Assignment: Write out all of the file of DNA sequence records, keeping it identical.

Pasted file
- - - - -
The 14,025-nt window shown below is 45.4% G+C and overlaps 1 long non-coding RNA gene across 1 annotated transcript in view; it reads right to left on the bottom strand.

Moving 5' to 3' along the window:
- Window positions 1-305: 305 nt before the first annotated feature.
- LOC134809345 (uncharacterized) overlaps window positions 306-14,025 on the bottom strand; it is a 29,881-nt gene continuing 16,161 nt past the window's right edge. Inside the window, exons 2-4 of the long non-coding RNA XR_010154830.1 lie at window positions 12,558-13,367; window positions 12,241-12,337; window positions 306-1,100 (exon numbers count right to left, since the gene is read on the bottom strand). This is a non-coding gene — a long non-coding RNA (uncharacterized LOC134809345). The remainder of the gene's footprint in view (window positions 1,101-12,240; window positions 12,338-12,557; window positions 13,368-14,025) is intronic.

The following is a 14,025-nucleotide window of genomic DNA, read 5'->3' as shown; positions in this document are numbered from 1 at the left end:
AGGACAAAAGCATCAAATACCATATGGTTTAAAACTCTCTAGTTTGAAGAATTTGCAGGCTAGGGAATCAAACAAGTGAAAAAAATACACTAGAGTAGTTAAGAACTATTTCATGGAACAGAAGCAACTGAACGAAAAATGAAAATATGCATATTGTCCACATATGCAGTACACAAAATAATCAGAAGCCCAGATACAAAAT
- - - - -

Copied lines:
The 14,025-nt window shown below is 45.4% G+C and overlaps 1 long non-coding RNA gene across 1 annotated transcript in view; it reads right to left on the bottom strand.

Moving 5' to 3' along the window:
- Window positions 1-305: 305 nt before the first annotated feature.
- LOC134809345 (uncharacterized) overlaps window positions 306-14,025 on the bottom strand; it is a 29,881-nt gene continuing 16,161 nt past the window's right edge. Inside the window, exons 2-4 of the long non-coding RNA XR_010154830.1 lie at window positions 12,558-13,367; window positions 12,241-12,337; window positions 306-1,100 (exon numbers count right to left, since the gene is read on the bottom strand). This is a non-coding gene — a long non-coding RNA (uncharacterized LOC134809345). The remainder of the gene's footprint in view (window positions 1,101-12,240; window positions 12,338-12,557; window positions 13,368-14,025) is intronic.

The following is a 14,025-nucleotide window of genomic DNA, read 5'->3' as shown; positions in this document are numbered from 1 at the left end:
AGGACAAAAGCATCAAATACCATATGGTTTAAAACTCTCTAGTTTGAAGAATTTGCAGGCTAGGGAATCAAACAAGTGAAAAAAATACACTAGAGTAGTTAAGAACTATTTCATGGAACAGAAGCAACTGAACGAAAAATGAAAATATGCATATTGTCCACATATGCAGTACACAAAATAATCAGAAGCCCAGATACAAAAT